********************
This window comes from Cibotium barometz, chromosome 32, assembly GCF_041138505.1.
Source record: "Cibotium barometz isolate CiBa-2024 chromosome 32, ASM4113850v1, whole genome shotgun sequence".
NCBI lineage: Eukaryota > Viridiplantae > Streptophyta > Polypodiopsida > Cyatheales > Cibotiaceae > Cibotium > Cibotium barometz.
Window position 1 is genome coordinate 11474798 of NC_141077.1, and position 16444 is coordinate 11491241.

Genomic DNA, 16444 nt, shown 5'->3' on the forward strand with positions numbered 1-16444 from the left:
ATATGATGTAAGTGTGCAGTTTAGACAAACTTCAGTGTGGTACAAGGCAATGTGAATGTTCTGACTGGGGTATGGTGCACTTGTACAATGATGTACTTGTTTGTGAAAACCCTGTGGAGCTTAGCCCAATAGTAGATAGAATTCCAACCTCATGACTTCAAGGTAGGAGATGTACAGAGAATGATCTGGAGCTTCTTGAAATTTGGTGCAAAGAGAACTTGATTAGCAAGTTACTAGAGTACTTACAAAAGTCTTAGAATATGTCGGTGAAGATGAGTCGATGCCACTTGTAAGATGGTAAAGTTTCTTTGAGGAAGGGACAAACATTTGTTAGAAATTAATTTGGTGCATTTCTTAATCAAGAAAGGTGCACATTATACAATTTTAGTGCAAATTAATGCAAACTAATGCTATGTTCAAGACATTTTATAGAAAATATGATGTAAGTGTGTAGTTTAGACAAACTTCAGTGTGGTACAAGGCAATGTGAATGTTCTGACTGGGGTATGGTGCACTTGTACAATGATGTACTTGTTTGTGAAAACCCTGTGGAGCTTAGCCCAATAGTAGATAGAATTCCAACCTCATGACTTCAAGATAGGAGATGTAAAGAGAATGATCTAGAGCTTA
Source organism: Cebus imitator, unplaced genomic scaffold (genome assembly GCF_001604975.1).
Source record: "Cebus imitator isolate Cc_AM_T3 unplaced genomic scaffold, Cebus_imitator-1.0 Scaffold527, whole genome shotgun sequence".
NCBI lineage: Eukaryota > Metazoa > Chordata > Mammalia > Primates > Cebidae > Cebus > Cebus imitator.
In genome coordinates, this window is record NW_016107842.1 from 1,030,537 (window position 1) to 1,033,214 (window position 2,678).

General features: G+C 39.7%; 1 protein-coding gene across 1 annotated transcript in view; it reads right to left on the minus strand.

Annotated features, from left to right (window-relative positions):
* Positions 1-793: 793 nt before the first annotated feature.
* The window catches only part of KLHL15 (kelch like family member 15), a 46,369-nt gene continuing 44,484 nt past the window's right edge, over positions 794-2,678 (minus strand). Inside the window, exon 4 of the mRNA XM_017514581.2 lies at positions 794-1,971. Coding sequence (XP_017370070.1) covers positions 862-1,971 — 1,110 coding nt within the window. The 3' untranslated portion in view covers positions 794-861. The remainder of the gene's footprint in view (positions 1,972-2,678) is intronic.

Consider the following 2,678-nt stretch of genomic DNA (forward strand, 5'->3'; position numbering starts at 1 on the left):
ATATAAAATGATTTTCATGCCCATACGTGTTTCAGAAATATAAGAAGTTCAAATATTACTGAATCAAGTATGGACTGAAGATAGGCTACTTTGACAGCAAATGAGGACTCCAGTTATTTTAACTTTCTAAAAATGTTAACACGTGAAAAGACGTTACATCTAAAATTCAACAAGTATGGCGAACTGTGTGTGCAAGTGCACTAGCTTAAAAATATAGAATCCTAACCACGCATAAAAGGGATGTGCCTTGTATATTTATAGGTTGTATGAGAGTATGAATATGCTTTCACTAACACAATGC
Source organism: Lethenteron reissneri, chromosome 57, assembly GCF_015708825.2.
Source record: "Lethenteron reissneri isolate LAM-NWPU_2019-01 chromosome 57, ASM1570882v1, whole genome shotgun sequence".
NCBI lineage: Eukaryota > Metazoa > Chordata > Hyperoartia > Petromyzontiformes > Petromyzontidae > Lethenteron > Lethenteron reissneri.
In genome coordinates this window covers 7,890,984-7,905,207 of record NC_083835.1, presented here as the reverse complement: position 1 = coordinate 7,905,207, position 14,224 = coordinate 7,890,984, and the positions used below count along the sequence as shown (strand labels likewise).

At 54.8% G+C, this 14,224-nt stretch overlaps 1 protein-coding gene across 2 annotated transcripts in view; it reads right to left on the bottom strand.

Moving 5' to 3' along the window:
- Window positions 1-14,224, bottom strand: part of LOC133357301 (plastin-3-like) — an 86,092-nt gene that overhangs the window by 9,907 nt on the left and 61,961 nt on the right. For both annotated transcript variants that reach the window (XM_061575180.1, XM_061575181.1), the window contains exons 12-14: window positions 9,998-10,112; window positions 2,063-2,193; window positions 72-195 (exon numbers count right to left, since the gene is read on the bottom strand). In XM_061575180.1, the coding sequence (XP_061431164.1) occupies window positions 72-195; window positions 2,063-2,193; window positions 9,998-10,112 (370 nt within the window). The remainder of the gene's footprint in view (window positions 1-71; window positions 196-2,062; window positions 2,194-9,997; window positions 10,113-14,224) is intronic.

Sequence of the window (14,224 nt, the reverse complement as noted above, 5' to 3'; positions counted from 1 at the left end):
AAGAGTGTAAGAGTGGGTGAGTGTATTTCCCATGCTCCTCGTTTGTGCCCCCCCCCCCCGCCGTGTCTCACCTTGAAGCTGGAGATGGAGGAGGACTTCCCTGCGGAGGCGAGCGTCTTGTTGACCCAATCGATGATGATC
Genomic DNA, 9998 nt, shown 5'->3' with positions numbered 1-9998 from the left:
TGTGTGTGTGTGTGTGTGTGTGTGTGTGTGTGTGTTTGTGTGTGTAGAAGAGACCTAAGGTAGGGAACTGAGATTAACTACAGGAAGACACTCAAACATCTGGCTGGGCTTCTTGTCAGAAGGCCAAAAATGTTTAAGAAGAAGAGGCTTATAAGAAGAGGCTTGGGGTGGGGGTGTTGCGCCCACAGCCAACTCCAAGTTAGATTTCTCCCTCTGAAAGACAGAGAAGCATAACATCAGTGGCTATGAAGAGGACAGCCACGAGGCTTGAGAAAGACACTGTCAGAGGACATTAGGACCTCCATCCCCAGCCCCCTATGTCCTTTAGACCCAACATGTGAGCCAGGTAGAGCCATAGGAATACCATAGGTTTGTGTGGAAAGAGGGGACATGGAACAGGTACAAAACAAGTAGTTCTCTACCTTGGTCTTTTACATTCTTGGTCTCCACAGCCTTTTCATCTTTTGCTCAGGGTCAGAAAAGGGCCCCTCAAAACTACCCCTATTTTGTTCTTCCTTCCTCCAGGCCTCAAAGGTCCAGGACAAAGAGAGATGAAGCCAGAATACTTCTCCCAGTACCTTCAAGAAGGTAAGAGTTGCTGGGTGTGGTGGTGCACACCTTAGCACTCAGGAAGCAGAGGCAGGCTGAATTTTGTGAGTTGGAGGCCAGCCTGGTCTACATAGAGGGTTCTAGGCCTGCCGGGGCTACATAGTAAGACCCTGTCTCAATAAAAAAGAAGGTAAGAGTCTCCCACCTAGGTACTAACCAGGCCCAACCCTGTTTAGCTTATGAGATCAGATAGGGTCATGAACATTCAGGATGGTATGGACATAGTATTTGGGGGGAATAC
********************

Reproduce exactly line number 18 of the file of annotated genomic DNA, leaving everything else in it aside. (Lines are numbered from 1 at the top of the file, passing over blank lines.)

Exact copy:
Source record: "Lethenteron reissneri isolate LAM-NWPU_2019-01 chromosome 57, ASM1570882v1, whole genome shotgun sequence".